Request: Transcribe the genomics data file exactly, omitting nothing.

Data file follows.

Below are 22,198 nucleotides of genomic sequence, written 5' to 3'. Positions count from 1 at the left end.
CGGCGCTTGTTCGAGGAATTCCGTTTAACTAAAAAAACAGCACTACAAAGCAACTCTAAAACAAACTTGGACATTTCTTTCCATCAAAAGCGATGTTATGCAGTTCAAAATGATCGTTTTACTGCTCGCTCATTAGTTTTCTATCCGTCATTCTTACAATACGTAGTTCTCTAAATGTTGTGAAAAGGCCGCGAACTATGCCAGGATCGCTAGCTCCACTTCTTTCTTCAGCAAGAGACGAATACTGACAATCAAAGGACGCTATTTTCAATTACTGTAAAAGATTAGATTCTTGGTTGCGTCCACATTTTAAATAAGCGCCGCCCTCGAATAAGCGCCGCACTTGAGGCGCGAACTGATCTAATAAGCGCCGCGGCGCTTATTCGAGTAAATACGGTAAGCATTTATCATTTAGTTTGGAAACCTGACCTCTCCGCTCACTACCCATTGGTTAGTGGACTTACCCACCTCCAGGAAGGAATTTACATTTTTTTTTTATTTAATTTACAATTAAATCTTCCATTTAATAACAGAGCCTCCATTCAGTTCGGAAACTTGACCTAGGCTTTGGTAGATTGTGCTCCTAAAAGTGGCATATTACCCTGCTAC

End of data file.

Below are 22,198 nucleotides of genomic sequence, written 5' to 3'. Positions count from 1 at the left end.
CGGCGCTTGTTCGAGGAATTCCGTTTAACTAAAAAAACAGCACTACAAAGCAACTCTAAAACAAACTTGGACATTTCTTTCCATCAAAAGCGATGTTATGCAGTTCAAAATGATCGTTTTACTGCTCGCTCATTAGTTTTCTATCCGTCATTCTTACAATACGTAGTTCTCTAAATGTTGTGAAAAGGCCGCGAACTATGCCAGGATCGCTAGCTCCACTTCTTTCTTCAGCAAGAGACGAATACTGACAATCAAAGGACGCTATTTTCAATTACTGTAAAAGATTAGATTCTTGGTTGCGTCCACATTTTAAATAAGCGCCGCCCTCGAATAAGCGCCGCACTTGAGGCGCGAACTGATCTAATAAGCGCCGCGGCGCTTATTCGAGTAAATACGGTAAGCATTTATCATTTAGTTTGGAAACCTGACCTCTCCGCTCACTACCCATTGGTTAGTGGACTTACCCACCTCCAGGAAGGAATTTACATTTTTTTTTTATTTAATTTACAATTAAATCTTCCATTTAATAACAGAGCCTCCATTCAGTTCGGAAACTTGACCTAGGCTTTGGTAGATTGTGCTCCTAAAAGTGGCATATTACCCTGCTAC